The two channels are powered by Class D amplifiers of 25 watts each, and there is of course a DSP (digital signal processor), which straightens the frequency response.
There is an equalizer button on the DALI Katch, but there are only to settings, called “Clear” and “Warm”. “Clear” is the neutral, while “Warm” should give a fuller sound. The bass is admittedly raised a bit, but the biggest difference between the two settings is that the treble is attenuated quite strongly. So “Muffeled” or “Dark” had been a more correct term.
The DALI Katch G2 plays – like its predecessor – in stereo. However, the two channels are located on opposite sides of the speaker so that the devices play forward and backward, respectively. If you need a stereo image, it is best to rotate the speaker 90 degrees and listen to it from the side. This actually works quite well, although the effect is more of a spatial feel rather than an actual stereo effect.
You can pair an extra Katch G2 with your phone for stereo sound. The two speakers synchronize the volume with each other. However, you have to make sure that they have the same EQ setting.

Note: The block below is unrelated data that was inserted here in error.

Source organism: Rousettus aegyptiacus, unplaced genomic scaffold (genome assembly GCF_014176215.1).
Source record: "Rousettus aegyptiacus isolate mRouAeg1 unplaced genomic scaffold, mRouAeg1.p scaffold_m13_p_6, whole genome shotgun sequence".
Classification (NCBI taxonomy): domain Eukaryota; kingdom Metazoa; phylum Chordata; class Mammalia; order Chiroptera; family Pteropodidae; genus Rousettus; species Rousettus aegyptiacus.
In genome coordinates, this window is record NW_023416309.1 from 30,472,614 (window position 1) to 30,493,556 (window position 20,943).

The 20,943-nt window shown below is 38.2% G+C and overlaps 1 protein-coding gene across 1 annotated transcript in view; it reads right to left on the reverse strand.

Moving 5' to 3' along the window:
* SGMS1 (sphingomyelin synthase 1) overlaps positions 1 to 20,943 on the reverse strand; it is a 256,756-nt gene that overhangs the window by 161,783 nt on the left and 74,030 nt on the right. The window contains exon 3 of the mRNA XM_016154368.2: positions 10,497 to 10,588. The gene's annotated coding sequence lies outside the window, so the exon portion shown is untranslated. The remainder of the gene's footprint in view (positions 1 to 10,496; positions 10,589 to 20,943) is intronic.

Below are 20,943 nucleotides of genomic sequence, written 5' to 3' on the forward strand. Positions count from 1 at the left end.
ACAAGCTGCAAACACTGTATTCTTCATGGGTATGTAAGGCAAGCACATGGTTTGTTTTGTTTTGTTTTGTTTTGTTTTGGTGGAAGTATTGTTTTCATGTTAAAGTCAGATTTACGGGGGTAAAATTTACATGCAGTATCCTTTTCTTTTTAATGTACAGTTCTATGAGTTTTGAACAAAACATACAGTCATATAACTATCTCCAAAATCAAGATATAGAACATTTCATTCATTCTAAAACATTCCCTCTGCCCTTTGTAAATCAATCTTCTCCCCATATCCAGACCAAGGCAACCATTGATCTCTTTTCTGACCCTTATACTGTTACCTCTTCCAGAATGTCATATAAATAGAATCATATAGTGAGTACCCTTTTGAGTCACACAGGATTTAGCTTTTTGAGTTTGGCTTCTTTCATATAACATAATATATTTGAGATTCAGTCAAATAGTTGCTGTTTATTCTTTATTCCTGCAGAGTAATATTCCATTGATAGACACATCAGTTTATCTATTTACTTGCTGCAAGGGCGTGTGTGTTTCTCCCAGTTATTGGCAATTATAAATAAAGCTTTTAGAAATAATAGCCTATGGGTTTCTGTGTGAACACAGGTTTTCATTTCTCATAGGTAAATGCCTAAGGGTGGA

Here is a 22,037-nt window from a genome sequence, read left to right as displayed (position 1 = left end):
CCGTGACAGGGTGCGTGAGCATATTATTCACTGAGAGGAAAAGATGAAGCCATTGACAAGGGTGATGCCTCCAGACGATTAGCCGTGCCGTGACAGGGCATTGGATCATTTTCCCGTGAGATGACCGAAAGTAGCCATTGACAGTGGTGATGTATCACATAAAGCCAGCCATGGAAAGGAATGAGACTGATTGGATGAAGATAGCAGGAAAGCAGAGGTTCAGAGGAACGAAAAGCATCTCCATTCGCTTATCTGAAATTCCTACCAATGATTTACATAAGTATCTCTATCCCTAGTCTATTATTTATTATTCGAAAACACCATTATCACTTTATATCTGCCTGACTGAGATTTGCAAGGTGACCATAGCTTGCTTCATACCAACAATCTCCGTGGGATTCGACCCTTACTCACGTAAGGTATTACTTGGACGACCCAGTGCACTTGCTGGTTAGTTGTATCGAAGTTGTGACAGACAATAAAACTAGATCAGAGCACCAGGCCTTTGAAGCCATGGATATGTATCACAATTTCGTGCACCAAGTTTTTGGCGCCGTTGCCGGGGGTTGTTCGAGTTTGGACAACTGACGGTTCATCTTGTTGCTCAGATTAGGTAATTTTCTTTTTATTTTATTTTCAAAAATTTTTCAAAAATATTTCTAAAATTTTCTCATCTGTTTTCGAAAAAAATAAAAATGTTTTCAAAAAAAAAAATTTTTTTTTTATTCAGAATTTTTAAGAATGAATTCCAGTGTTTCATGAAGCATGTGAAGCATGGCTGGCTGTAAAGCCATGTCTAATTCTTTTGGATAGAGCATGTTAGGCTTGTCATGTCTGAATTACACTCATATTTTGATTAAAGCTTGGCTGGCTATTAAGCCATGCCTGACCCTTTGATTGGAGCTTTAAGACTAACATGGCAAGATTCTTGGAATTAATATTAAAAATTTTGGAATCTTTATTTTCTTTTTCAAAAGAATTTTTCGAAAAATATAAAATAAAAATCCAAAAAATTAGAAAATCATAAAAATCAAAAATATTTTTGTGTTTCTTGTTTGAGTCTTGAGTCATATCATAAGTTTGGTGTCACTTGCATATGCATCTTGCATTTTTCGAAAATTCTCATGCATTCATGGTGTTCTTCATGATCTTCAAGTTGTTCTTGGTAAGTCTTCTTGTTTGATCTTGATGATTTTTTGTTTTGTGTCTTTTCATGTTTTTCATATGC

As a stereo set, the two Katch actually provide a really nice stereo perspective. And the speakers are well-resolved and detailed enough for you to listen “right”. Still, stereo pairing probably remains a gimmick as a pair ends up in a price range where there are many bigger and more powerful alternatives.
The DALI Katch G2 is a pure Bluetooth speaker. It supports the hi-fi-friendly audio protocol aptX, which makes especially sense when the speaker’s quality – as here – is high enough to reveal the difference. For the price, we could have hoped for networking features that could allow for lossless transfer – and perhaps streaming with Spotify Connect or Tidal Connect – when at home.
The sound quality